These findings, published online today in the Royal Society journal, Biology Letters, may help researchers gain further insight into acoustic communication in the deep sea and the role of sound in fish behavior.
Virginia Commonwealth University Life Sciences biologists Michael L. Fine, Ph.D., Kim Nguyen and Hsung Lin, both graduate students at VCU, together with Eric Parmentier at the Université de Liège in Belgium, examined the sonic muscles of the fawn cusk-eel, Lepophidium profundorum, a species found in the Atlantic Ocean.
“Little is known about acoustic communication in the deep sea because of the difficulties of observing fish in this habitat. Based on anatomy, ophidiid fishes, or cusk-eels, are likely one of the chief sound producers. They have unusual sonic muscles that occur in antagonistic pairs and are typically larger in males,” said Fine, a professor in the VCU Department of Biology.
Many fish use an organ known as a swim bladder to produce sound. According to Fine, the fawn cusk-eel uses two muscle pairs to pivot a modified rib, ‘the wing-like process,’ forward. This action stretches the swim bladder. An antagonistic muscle pair then restores the swim bladder to its original position.
In previous work outside of the mating season, they found that the tiny intermediate muscle of the fawn cusk-eel was larger in females, which was quite surprising since male fish are usually more vocal than females, said Fine.
The research team obtained the fish during the summer mating season and found that intermediate muscle weight increased four fold and had become heavier in males than in females.
“Our findings suggest that the intermediate muscle likely assumes a prominent role in sound production of male mating calls and suggest that male sex hormones cause the muscle to grow,” he said.
According to Fine, fishes make sounds for different reasons, but the two most common types of sounds are made for courtship and agonistic behaviors.
About VCU and the VCU Medical Center: Virginia Commonwealth University is the largest university in Virginia and ranks among the top 100 universities in the country in sponsored research. Located on two downtown campuses in Richmond, VCU enrolls nearly 32,000 students in 205 certificate and degree programs in the arts, sciences and humanities. Sixty-five of the programs are unique in Virginia, many of them crossing the disciplines of VCU’s 15 schools and one college. MCV Hospitals and the health sciences schools of Virginia Commonwealth University compose the VCU Medical Center, one of the nation’s leading academic medical centers.
Sathya Achia Abraham | Newswise Science News
Water forms 'spine of hydration' around DNA, group finds
26.05.2017 | Cornell University
How herpesviruses win the footrace against the immune system
26.05.2017 | Helmholtz-Zentrum für Infektionsforschung
Staphylococcus aureus is a feared pathogen (MRSA, multi-resistant S. aureus) due to frequent resistances against many antibiotics, especially in hospital infections. Researchers at the Paul-Ehrlich-Institut have identified immunological processes that prevent a successful immune response directed against the pathogenic agent. The delivery of bacterial proteins with RNA adjuvant or messenger RNA (mRNA) into immune cells allows the re-direction of the immune response towards an active defense against S. aureus. This could be of significant importance for the development of an effective vaccine. PLOS Pathogens has published these research results online on 25 May 2017.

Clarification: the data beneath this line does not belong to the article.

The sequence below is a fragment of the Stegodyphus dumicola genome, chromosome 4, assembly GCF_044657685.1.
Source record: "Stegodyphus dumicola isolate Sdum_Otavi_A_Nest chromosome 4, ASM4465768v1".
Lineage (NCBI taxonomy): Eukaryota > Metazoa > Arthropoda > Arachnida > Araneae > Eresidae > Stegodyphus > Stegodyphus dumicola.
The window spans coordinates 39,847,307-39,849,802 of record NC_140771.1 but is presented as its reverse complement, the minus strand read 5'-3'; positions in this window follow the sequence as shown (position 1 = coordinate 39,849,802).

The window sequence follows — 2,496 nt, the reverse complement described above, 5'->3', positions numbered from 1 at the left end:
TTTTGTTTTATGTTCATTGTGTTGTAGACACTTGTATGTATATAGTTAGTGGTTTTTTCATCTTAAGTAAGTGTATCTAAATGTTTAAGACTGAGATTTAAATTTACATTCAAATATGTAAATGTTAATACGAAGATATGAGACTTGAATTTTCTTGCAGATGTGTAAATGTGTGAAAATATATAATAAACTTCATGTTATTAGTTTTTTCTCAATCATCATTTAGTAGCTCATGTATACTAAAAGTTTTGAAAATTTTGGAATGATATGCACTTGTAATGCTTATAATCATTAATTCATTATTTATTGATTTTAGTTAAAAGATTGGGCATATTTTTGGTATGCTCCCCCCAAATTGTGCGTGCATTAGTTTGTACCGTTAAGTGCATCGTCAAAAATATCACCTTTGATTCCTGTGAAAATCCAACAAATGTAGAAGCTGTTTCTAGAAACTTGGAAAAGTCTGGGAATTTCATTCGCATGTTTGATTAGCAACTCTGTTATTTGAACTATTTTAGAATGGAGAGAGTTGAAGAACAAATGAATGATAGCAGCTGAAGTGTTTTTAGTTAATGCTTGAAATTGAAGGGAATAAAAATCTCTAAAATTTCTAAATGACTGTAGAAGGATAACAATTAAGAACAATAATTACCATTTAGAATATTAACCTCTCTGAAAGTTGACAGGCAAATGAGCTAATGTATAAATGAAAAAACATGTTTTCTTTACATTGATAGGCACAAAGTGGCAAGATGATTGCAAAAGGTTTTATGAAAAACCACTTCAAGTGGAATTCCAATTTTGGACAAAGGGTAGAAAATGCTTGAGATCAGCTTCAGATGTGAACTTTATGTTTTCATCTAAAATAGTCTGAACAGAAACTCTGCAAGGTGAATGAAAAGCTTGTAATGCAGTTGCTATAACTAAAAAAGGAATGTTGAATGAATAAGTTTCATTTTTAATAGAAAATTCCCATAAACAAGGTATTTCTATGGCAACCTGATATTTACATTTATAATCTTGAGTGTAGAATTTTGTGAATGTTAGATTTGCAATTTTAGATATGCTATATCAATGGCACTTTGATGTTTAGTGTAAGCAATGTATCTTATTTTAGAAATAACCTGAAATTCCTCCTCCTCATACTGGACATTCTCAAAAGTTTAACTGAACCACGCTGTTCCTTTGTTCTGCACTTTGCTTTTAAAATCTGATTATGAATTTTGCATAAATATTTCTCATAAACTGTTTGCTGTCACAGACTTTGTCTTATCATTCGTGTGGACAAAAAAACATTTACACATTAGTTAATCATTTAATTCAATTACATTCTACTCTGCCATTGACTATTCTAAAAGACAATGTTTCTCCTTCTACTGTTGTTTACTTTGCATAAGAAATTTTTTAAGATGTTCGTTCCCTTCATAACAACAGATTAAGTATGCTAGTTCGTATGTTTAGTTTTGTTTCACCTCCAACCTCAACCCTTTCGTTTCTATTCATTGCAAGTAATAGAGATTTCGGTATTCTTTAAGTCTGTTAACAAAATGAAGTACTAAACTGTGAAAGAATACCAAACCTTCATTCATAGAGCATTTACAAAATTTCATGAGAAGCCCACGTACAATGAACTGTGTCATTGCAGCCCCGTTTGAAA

Staphylococcus aureus (S. aureus) is a bacterium that colonizes by far more than half of the skin and the mucosa of adults, usually without causing infections....
Physicists from the University of Würzburg are capable of generating identical looking single light particles at the push of a button. Two new studies now demonstrate the potential this method holds.
The quantum computer has fuelled the imagination of scientists for decades: It is based on fundamentally different phenomena than a conventional computer....
An international team of physicists has monitored the scattering behaviour of electrons in a non-conducting material in real-time. Their insights could be beneficial for radiotherapy.
We can refer to electrons in non-conducting materials as ‘sluggish’. Typically, they remain fixed in a location, deep inside an atomic composite. It is hence...
Two-dimensional magnetic structures are regarded as a promising material for new types of data storage, since the magnetic properties of individual molecular building blocks can be investigated and modified. For the first time, researchers have now produced a wafer-thin ferrimagnet, in which molecules with different magnetic centers arrange themselves on a gold surface to form a checkerboard pattern. Scientists at the Swiss Nanoscience Institute at the University of Basel and the Paul Scherrer Institute published their findings in the journal Nature Communications.
Ferrimagnets are composed of two centers which are magnetized at different strengths and point in opposing directions. Two-dimensional, quasi-flat ferrimagnets...
An Australian-Chinese research team has created the world's thinnest hologram, paving the way towards the integration of 3D holography into everyday...
24.05.2017 | Event News
23.05.2017 | Event News
22.05.2017 | Event News
26.05.2017 | Life Sciences
26.05.2017 | Life Sciences
26.05.2017 | Physics and Astronomy